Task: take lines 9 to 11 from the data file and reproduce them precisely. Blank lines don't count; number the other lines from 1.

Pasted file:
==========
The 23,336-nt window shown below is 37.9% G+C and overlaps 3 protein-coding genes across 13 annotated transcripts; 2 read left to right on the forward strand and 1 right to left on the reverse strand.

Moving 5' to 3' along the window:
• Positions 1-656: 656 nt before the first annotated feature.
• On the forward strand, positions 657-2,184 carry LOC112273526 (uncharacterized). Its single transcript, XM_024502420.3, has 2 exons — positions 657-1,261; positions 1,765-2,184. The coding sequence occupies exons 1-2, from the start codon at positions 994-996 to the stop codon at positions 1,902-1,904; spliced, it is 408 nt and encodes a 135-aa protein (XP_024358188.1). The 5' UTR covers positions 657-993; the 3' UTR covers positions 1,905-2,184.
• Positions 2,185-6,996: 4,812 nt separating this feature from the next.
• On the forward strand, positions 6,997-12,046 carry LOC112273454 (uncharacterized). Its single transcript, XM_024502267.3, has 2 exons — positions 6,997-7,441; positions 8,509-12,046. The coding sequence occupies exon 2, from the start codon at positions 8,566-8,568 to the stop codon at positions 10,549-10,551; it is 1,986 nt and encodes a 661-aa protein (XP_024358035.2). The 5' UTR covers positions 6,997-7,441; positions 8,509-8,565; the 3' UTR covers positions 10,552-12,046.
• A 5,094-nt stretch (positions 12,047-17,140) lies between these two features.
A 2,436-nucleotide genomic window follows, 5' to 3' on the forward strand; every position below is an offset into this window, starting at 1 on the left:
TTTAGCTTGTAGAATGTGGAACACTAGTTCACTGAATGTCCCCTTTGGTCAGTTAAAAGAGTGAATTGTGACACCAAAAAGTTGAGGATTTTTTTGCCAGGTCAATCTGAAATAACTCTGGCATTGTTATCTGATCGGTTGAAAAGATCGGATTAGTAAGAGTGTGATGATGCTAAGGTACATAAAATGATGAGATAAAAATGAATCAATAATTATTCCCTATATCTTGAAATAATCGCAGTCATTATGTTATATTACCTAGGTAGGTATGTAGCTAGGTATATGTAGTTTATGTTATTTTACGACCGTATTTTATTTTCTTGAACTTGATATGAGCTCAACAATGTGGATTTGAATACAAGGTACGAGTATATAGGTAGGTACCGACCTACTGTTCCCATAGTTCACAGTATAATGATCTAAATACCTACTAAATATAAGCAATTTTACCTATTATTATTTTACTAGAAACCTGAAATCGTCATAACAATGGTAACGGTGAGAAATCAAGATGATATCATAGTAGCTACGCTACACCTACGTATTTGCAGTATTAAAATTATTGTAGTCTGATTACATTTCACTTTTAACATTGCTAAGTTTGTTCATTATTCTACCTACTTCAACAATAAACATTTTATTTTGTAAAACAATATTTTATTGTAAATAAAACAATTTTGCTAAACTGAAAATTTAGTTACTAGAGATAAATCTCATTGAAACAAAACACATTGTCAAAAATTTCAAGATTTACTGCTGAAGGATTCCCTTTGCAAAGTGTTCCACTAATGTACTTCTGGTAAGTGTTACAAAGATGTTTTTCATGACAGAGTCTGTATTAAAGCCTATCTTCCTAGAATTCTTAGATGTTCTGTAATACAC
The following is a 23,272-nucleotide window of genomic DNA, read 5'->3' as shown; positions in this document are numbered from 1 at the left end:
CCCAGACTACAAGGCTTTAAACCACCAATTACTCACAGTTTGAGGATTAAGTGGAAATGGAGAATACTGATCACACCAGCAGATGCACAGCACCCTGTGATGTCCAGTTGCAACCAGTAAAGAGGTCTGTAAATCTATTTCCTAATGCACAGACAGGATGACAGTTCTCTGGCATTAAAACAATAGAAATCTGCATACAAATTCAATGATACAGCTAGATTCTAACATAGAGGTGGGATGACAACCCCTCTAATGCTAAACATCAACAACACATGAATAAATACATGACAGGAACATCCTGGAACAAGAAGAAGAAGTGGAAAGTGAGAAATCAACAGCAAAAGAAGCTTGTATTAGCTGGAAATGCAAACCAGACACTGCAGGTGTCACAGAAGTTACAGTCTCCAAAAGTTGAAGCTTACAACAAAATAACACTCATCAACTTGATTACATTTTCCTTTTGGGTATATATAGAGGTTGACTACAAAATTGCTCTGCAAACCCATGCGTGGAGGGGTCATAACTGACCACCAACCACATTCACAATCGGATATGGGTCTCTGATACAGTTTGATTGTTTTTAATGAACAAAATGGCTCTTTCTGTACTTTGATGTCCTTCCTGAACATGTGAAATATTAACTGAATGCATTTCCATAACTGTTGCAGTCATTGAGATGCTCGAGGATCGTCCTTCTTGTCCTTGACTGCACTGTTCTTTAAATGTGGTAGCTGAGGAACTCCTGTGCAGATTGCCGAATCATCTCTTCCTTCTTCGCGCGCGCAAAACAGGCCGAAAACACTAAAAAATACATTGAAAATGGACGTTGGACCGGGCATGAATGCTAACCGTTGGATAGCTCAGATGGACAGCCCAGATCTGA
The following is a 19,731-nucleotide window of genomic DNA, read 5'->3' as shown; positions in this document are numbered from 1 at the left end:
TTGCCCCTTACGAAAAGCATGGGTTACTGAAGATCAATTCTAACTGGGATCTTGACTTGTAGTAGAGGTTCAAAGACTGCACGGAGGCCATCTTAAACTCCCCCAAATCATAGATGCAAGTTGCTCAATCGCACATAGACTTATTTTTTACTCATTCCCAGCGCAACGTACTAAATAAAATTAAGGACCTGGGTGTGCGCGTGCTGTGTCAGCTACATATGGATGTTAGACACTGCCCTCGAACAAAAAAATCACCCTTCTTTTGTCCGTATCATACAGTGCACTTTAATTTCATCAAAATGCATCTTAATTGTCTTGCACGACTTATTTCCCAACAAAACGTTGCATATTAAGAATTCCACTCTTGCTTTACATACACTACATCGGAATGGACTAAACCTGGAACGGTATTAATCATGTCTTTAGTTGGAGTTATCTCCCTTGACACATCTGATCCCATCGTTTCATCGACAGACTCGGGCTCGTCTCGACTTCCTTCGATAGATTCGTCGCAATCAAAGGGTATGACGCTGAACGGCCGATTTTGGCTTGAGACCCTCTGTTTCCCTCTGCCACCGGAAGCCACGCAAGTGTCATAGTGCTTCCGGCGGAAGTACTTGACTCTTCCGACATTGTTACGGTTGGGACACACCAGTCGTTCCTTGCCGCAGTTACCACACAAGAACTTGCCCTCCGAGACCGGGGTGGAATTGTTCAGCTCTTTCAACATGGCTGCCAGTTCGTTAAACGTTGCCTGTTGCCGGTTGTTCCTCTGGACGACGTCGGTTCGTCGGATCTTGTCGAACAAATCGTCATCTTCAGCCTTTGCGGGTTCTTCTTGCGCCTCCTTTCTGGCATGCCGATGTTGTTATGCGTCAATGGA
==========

TTTAGCTTGTAGAATGTGGAACACTAGTTCACTGAATGTCCCCTTTGGTCAGTTAAAAGAGTGAATTGTGACACCAAAAAGTTGAGGATTTTTTTGCCAGGTCAATCTGAAATAACTCTGGCATTGTTATCTGATCGGTTGAAAAGATCGGATTAGTAAGAGTGTGATGATGCTAAGGTACATAAAATGATGAGATAAAAATGAATCAATAATTATTCCCTATATCTTGAAATAATCGCAGTCATTATGTTATATTACCTAGGTAGGTATGTAGCTAGGTATATGTAGTTTATGTTATTTTACGACCGTATTTTATTTTCTTGAACTTGATATGAGCTCAACAATGTGGATTTGAATACAAGGTACGAGTATATAGGTAGGTACCGACCTACTGTTCCCATAGTTCACAGTATAATGATCTAAATACCTACTAAATATAAGCAATTTTACCTATTATTATTTTACTAGAAACCTGAAATCGTCATAACAATGGTAACGGTGAGAAATCAAGATGATATCATAGTAGCTACGCTACACCTACGTATTTGCAGTATTAAAATTATTGTAGTCTGATTACATTTCACTTTTAACATTGCTAAGTTTGTTCATTATTCTACCTACTTCAACAATAAACATTTTATTTTGTAAAACAATATTTTATTGTAAATAAAACAATTTTGCTAAACTGAAAATTTAGTTACTAGAGATAAATCTCATTGAAACAAAACACATTGTCAAAAATTTCAAGATTTACTGCTGAAGGATTCCCTTTGCAAAGTGTTCCACTAATGTACTTCTGGTAAGTGTTACAAAGATGTTTTTCATGACAGAGTCTGTATTAAAGCCTATCTTCCTAGAATTCTTAGATGTTCTGTAATACAC
The following is a 23,272-nucleotide window of genomic DNA, read 5'->3' as shown; positions in this document are numbered from 1 at the left end:
CCCAGACTACAAGGCTTTAAACCACCAATTACTCACAGTTTGAGGATTAAGTGGAAATGGAGAATACTGATCACACCAGCAGATGCACAGCACCCTGTGATGTCCAGTTGCAACCAGTAAAGAGGTCTGTAAATCTATTTCCTAATGCACAGACAGGATGACAGTTCTCTGGCATTAAAACAATAGAAATCTGCATACAAATTCAATGATACAGCTAGATTCTAACATAGAGGTGGGATGACAACCCCTCTAATGCTAAACATCAACAACACATGAATAAATACATGACAGGAACATCCTGGAACAAGAAGAAGAAGTGGAAAGTGAGAAATCAACAGCAAAAGAAGCTTGTATTAGCTGGAAATGCAAACCAGACACTGCAGGTGTCACAGAAGTTACAGTCTCCAAAAGTTGAAGCTTACAACAAAATAACACTCATCAACTTGATTACATTTTCCTTTTGGGTATATATAGAGGTTGACTACAAAATTGCTCTGCAAACCCATGCGTGGAGGGGTCATAACTGACCACCAACCACATTCACAATCGGATATGGGTCTCTGATACAGTTTGATTGTTTTTAATGAACAAAATGGCTCTTTCTGTACTTTGATGTCCTTCCTGAACATGTGAAATATTAACTGAATGCATTTCCATAACTGTTGCAGTCATTGAGATGCTCGAGGATCGTCCTTCTTGTCCTTGACTGCACTGTTCTTTAAATGTGGTAGCTGAGGAACTCCTGTGCAGATTGCCGAATCATCTCTTCCTTCTTCGCGCGCGCAAAACAGGCCGAAAACACTAAAAAATACATTGAAAATGGACGTTGGACCGGGCATGAATGCTAACCGTTGGATAGCTCAGATGGACAGCCCAGATCTGA